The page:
Samuel and Bryant 1984


Samuel, J. and Bryant, P. (1984) Asking only one question in the conservation experiment
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Created by katherine.crick almost 9 years ago

Resource summary

Samuel and Bryant 1984
  1. Procedure/Method
    1. Aim: To challenge Piaget’s findings by altering the method used by Piaget on the conservation task.
      1. Participants
        1. 252 boys and girls between the ages of 5 and 8.5 from schools and playgroups in and around Crediton, Devon. They were divided into four age groups of 63 children.
          1. 5 years 3 months/ 6 years 3 months/ 7 years 3 months/ 8 years 3 months/
            1. The 4 age groups were divided into 3 conditions.
              1. 1) Standard (Piagetian): The traditional two question conservation task by Piaget. The child is asked about the size of the object before and after the shape was changed.
                1. 2) One Judgement: The child is only asked once about the size of the object after the transformation has taken place.
                  1. 3) Fixed Array: The child saw no transformation and only after they had been changed. The purpose was to check that children who answered the question correctly in the other two conditions did so by bringing over information from the pre-transformation display.
              2. Materials
                1. Volume
                  1. The children were shown two identical glasses with the same amount of liquid. Then the liquid from one glass was poured into a narrower one.
                  2. Mass
                    1. Children were first shown two identical Play-doh shapes. One of the shapes was squashed into a sausage shape. They were asked to compare the two shapes.
                    2. Number
                      1. Children were shown two rows of six counters of equal length arranged side by side. One row was then spread out.
                    3. DV= the number of errors made. IVs= three conditions,four age groups, three materials.
                    4. Evaluation
                      1. Strengths
                        1. High Controls– e.g. 4 attempts at each task which eliminates chance of extraneous factors affecting the results.
                          1. Supports nature side of the nature/nurture debate.
                          2. Weaknesses
                            1. High accuracy on numbers could be due to the counting of counters.
                              1. Use of children
                                1. easily led, demand characteristics, can't give consent.
                                2. Lack of consent from parents of participants.
                                  1. Sample isn't generalisable- only one area in Britain [Crediton, Devon].
                                3. Results
                                  1. The children made fewer errors on the number task compared with the other two tasks.
                                    1. children found the one judgement task significantly easier than the standard conservation task and the fixed-array control for all three types of material.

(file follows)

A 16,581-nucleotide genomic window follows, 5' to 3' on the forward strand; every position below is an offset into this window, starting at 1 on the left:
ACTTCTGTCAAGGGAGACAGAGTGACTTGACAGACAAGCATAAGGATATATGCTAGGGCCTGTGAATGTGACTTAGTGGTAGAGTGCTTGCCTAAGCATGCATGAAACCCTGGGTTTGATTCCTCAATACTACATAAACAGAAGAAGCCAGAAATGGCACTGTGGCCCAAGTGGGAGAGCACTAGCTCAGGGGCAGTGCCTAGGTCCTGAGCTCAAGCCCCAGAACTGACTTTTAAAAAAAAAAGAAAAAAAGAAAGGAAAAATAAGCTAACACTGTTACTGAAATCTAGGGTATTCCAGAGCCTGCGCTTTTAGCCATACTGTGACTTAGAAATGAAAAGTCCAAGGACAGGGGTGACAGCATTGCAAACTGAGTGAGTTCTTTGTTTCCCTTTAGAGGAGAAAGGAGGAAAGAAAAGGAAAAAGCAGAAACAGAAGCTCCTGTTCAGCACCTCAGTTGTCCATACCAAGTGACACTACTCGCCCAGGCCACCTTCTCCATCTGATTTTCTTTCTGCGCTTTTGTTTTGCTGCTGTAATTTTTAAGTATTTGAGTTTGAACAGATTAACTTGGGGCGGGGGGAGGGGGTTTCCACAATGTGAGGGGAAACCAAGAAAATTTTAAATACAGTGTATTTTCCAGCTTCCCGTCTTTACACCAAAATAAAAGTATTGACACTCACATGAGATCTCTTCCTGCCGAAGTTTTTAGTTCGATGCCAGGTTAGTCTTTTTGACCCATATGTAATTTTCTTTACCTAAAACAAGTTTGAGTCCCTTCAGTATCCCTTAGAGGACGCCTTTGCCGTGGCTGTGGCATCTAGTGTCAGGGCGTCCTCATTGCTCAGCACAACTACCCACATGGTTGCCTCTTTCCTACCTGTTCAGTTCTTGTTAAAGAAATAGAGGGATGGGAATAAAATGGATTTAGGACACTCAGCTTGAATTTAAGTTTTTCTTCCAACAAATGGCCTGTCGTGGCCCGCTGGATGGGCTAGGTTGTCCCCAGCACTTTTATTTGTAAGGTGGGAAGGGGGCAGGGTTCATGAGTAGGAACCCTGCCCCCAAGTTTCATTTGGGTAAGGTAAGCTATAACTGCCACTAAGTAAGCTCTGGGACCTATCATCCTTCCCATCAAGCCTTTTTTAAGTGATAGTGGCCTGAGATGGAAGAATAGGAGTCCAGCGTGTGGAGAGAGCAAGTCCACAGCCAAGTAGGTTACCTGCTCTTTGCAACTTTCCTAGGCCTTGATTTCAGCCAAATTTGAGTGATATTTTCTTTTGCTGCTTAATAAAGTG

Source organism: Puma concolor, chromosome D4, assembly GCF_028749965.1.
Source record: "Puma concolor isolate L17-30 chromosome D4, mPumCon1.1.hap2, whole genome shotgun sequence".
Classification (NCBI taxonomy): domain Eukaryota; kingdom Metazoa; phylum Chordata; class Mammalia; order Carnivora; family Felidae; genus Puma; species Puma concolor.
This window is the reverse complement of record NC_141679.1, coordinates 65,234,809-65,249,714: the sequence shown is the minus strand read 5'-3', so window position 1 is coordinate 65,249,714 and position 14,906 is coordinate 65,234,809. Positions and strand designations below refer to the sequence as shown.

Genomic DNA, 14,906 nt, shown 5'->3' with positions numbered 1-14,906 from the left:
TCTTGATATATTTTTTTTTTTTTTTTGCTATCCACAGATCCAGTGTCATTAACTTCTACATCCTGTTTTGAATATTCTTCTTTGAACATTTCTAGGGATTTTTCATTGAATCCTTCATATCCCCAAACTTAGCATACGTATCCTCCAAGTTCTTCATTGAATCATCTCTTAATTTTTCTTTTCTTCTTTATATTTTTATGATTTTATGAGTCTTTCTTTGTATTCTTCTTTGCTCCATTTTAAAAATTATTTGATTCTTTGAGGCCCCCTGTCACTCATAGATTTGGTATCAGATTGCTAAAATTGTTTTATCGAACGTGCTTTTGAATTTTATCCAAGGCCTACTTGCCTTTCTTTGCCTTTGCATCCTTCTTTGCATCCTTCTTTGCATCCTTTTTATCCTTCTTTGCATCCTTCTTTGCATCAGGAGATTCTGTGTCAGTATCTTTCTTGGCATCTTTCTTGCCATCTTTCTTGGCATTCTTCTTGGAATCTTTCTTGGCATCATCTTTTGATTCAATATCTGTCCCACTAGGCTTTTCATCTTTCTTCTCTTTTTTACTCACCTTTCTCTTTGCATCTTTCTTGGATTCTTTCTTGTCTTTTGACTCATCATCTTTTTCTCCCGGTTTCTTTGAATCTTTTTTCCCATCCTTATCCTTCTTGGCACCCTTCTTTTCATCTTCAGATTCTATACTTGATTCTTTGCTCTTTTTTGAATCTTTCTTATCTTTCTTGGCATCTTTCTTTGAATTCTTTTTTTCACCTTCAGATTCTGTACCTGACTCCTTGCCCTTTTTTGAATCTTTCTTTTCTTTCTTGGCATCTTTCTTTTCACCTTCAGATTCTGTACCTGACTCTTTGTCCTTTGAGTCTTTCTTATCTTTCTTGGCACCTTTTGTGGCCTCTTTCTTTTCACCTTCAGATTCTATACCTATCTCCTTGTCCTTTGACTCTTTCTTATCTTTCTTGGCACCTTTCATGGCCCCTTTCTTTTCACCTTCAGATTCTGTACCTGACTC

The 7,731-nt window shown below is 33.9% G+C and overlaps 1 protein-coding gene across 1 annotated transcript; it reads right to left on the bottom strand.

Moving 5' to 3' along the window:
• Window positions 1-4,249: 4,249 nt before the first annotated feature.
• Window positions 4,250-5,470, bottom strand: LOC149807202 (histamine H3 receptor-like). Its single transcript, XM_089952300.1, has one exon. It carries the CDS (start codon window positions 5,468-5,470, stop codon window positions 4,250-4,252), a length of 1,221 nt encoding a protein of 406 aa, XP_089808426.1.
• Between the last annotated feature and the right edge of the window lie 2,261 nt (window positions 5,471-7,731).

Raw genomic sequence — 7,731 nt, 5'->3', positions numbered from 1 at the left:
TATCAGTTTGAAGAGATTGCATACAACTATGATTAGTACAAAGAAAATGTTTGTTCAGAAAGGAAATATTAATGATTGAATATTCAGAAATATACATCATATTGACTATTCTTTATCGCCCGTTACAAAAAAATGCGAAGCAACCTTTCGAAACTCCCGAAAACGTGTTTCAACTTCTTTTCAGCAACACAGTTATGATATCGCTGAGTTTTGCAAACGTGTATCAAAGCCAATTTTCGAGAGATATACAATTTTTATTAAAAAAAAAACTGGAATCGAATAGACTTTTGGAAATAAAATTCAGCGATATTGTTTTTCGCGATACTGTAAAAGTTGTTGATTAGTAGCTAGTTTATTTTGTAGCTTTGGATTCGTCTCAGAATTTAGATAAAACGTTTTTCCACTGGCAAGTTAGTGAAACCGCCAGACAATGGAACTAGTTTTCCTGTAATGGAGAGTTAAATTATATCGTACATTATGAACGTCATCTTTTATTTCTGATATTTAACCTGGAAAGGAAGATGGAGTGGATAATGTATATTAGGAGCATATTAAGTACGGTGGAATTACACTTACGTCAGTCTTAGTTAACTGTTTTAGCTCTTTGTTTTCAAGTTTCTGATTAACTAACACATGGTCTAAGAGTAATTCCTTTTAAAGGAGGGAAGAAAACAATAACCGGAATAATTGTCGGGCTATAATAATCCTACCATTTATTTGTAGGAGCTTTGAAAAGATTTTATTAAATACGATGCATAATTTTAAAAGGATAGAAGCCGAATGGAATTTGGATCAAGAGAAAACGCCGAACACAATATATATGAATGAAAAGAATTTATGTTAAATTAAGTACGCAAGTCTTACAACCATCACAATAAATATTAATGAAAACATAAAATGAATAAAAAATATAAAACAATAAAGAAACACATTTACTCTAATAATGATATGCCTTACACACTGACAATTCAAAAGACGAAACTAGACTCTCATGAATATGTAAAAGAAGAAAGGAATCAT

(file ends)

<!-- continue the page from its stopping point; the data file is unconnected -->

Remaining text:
1. There was a significant difference between the age groups, with older groups doing consistently better than the younger.
                                      2. Findings
                                        1. They believe that the pre-transformation question is unwittingly forcing the child to give the wrong answer by asking the same question twice (they call this the extraneous reason hypothesis).
                                          1. They concluded that children who do not demonstrate the ability to conserve have simply not acquired the strategies for this skill or are not applying the skill correctly.
                                            1. Samuel and Bryant demonstrated two findings which support Piaget. Firstly, older children did do significantly better than younger children on the conservation tasks: 8 year olds did significantly better than 5 year olds. Secondly, they found, like Piaget, that children could conserve number before they could conserve mass and volume tasks.
                                            2. Background
                                              1. Swiss psychologist: Jean Piaget thought that intellectual development happened in stages, and that a child would only go on to the next stage once it had completely mastered the first one. Individual children might go through the stages at a different speed but they would always go through the stages in the same order.
                                                1. 4. Formal operational stage (12 years +). This stage is mainly governed by formal logic and is the most sophisticated stage of thinking.
                                                  1. 3. Concrete operational stage (7-12 years). The child is able to use more sophisticated mental operations. They are able to take account of more than one aspect of a situation (decentring). The child is still limited.
                                                    1. 2. Pre-operational stage (18 months-7 years). The child becomes able to represent objects by symbols or signs. They can now use language and express ideas and is developing some general rules about mental operations.
                                                      1. 1. Sensory motor stage (0-18 months). The child gains understanding of its environment by using senses and movement.
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